This is Vermentino coming from south and southeast-facing parcels with schist and sandy soils. This is a delicious representation of the Vermentinu grape, with its stone fruits and minerality.
Domaine Vico, the only vineyard located in Corsica’s interior, is located a one-hour drive south of St-Florent. The vineyard setting is magnificent, between 300 and 400m in altitude, with nearby peaks rising to 2,200m. In the summer growing season, daytime temperatures can reach 35°C, while at night they can drop to below 15°C. Domaine Vico has two parcels of vines. The 80ha around Ponte Leccia, which has two distinct soil types (one section, river pebbles and sandy-clay, the other, mostly clay and limestone, interspersed with schist), is planted with Vermentinu, Niellucciu, Sciaccarellu, Grenache and Syrah. The domaine’s Clos Venturi parcel is 5km away, 100m higher up the mountain, and located on schist-laden slopes with a south, southeastern exposure. This is at the limit of the winemaking zone in Corsica; winter temperatures at this altitude can drop to -10°C at night. The effect of this terroir, along with lower yields, hand-harvesting in multiple passages, and more careful winemaking is startling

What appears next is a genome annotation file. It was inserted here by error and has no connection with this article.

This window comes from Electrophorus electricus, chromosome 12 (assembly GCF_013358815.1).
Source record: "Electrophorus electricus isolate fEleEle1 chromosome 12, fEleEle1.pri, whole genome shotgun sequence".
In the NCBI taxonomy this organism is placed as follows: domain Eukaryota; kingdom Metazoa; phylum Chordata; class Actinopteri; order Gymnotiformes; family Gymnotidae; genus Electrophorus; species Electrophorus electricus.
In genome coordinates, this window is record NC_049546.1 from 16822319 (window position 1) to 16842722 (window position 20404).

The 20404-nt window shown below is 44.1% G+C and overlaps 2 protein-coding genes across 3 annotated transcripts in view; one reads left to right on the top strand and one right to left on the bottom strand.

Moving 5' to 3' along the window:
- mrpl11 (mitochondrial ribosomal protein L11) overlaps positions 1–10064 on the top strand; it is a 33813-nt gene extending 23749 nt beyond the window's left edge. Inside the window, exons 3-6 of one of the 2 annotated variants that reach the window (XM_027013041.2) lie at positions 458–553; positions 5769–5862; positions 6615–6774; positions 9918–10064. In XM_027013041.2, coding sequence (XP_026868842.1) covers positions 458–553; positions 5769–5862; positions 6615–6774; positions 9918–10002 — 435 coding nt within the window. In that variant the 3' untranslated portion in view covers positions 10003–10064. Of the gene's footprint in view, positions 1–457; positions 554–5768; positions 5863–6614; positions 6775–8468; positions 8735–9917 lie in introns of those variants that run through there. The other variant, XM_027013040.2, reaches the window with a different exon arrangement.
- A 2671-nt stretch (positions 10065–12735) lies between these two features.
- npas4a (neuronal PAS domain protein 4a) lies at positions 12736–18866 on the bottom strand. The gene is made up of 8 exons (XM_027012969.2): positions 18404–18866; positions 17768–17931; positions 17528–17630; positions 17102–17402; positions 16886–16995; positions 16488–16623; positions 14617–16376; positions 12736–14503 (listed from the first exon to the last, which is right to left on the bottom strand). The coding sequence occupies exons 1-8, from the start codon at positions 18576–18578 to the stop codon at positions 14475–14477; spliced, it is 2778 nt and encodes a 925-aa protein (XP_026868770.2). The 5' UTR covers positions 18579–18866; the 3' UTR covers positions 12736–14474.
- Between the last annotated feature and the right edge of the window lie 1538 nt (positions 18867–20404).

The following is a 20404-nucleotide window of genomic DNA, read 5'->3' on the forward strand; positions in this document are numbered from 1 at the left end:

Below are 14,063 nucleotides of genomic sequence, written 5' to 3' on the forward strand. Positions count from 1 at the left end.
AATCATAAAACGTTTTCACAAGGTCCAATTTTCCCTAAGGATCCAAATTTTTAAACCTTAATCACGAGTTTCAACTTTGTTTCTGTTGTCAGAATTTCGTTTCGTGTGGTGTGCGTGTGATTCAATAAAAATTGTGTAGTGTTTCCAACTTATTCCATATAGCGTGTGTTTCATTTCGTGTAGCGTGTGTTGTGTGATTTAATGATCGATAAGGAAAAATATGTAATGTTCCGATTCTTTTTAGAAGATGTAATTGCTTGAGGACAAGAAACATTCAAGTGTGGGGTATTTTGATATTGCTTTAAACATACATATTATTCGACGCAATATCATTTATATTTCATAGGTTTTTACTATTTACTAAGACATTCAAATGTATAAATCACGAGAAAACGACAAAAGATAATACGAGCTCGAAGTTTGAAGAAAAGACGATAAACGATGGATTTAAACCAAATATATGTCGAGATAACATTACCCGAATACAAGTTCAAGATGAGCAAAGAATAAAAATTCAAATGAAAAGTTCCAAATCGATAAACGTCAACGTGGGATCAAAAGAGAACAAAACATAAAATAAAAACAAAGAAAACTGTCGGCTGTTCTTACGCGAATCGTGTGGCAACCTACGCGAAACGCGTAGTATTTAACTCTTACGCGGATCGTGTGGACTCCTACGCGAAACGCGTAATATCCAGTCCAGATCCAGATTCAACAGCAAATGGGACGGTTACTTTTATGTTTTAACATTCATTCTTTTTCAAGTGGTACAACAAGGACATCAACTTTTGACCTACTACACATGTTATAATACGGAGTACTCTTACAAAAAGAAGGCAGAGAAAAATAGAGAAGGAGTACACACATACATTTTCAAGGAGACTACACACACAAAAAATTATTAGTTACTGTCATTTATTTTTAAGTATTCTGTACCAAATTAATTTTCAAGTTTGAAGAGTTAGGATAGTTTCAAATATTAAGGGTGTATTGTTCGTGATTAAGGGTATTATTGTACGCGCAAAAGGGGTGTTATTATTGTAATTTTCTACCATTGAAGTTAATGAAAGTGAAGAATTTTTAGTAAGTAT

A mountainous, Mediterranean island covered in vineyards, Corsica, while closer to Italy in proximity and history, is today under France's political jurisdiction. The island is home to a mix of Italian and French grapes, typically planted at high elevations. Niellucciu (Sangiovese), Sciacarellu (Mammolo), and Vermentino (Rolle) are the main grape varieties of Corsica, and account for about two thirds of all Corsican wines produced.
A fantastic, aromatic white grape that grows with great success in Sardinia, Tuscany and in lesser proportions on the island of Corsica. Somm Secret—Vermentino is thought to be genetically identical to Liguria’s Pigato grape and Peidmont’s Favorita. It comprises a large proportion of the whites in southern France where it is called Rolle.